Solar electric is doing very well in northern New Hampshire. While we aren't the sunniest place, there are factors that are good for solar. It's pretty easy to tie solar into the New Hampshire grid. The political and economic conditions more than make up for the less than ideal sun exposure. Imagine what places like Florida could do if the powers that be were not actively working against it.
I've been talking to a lot of people who have put in significant solar arrays. They are doing so well that they are changing over all their appliances over to electric. One guy even got rid of his woodstove and put in an electric heat pump. They are saving a lot of money.
They have also put all their eggs in one basket. None of these people have battery backup. In fact, due their increased electrical usage, it would be cost prohibitive to buy enough batteries to run their houses. In a grid down situation their solar electric system is useless. The solar panels are automatically disconnected so as not to backfeed the grid. That's to protect line workers.
My solar electric system was put in when solar was expensive. With that in mind, I concentrated on energy efficency. The cheapest watt is the one you don't have to generate. Another thing I did was to have things like a woodstove that did not use electricity at all. Back then, it was expensive to tie into the grid. Not only that, they paid a much lower rate than retail prices. It made sense to have just enough solar for my minimal needs and to store it in batteries.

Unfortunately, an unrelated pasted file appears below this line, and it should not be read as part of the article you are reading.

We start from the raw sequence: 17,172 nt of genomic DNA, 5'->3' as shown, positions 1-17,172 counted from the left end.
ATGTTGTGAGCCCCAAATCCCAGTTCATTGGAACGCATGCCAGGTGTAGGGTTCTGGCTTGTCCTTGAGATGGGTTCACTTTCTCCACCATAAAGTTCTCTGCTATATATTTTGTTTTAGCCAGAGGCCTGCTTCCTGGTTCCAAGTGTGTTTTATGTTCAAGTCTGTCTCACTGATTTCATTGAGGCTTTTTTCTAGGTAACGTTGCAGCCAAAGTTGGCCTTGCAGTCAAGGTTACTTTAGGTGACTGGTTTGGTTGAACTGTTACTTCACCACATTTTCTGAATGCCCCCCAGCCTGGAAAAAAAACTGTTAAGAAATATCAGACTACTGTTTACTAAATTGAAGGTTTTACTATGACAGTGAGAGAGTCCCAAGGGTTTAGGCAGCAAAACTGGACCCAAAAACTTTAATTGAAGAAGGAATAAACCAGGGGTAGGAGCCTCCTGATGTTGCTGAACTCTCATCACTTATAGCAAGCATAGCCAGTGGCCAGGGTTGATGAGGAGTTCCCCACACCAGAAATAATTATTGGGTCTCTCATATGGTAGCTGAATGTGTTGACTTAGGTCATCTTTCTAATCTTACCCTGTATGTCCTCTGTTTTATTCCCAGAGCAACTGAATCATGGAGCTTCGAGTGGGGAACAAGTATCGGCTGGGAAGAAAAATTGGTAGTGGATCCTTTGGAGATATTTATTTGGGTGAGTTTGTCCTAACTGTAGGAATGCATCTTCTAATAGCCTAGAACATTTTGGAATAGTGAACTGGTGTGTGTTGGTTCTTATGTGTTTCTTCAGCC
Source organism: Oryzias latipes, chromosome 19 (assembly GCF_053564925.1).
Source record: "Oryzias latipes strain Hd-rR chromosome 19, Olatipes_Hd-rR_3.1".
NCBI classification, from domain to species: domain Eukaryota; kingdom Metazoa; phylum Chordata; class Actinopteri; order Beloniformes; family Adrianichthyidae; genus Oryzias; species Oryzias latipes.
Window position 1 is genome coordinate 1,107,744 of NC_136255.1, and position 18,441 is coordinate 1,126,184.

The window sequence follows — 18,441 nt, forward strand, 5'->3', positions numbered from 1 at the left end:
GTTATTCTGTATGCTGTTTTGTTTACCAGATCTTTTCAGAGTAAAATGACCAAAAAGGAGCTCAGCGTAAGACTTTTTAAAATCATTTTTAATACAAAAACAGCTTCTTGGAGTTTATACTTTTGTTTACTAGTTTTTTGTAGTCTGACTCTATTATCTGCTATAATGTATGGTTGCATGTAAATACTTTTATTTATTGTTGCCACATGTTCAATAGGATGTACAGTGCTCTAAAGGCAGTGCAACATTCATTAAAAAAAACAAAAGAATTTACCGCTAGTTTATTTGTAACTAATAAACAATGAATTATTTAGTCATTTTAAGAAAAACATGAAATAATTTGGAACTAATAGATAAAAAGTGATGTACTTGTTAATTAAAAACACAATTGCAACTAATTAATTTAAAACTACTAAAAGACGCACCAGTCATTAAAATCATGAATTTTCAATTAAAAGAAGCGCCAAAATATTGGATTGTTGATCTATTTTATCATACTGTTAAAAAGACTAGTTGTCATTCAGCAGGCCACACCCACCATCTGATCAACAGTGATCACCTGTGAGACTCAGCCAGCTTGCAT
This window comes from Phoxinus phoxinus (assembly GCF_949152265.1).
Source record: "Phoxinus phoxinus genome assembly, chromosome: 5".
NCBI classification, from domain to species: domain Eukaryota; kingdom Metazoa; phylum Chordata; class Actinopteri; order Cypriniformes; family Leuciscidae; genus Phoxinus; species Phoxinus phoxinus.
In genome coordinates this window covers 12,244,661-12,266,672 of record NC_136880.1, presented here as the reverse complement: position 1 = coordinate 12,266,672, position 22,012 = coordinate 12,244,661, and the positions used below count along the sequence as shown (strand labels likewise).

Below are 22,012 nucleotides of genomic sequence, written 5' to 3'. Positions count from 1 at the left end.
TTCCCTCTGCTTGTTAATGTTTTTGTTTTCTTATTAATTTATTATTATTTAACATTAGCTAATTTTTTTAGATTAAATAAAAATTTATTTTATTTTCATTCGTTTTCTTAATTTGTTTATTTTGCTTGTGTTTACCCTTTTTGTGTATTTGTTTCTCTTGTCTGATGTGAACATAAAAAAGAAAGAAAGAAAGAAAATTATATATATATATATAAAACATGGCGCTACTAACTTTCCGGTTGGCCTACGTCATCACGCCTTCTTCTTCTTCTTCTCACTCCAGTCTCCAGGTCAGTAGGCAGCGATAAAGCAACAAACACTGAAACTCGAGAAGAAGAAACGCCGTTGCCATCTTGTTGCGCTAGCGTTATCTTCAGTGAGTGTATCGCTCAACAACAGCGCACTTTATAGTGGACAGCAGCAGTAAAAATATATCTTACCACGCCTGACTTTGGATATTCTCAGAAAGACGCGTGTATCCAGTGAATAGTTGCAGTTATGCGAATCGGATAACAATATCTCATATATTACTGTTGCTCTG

Of course, one of the main reasons I put in solar electricity was to make sure I had power when the grid went down. My power system might be of modest size, but it keep chugging along when everything else has failed.
After investing a lot of time, money and effort on my sailing trip, I've decided I have to cancel it. The straw that broke the camel's back is the storm damage in the Carolinas.
Reports coming in from the Atlantic Intra Coastal Waterway are mixed. Some marinas were destroyed. Others survived the storm surge in good shape. I'm told the waterway is passable. Even so, many larger boats plan to sail outside in the open Atlantic to avoid problems.
While I could probably get my boat through the waterway, it would not be the trip I planned. A lot of the attraction of doing such a trip would have been all the interesting stops along the way. I have doubts about many of the places being ready for tourists. My experience in the Keys last winter revealed that a lot of businesses were out of order. In fact, there are places that still have not recovered.
When I let slip that I might be sticking around there was a lot of encouragement to do so. People have been good about supporting me, but really like the idea of my being around this fall. Since my travels are all self funded, it's totally my own decision. There will be other adventures. I'm thinking of maybe doing the same trip in the spring, but reversed, from the south to the north.
One final consideration: the hurricane season is far from over.
When I first went to a solar electric system I also went pretty heavily into propane. I had a propane refrigerator, tankless water heater, stove and clothes dryer. The idea was to be able to run off grid for months if necessary. Solar was expensive back then so it made sense to run as much stuff on something else as possible.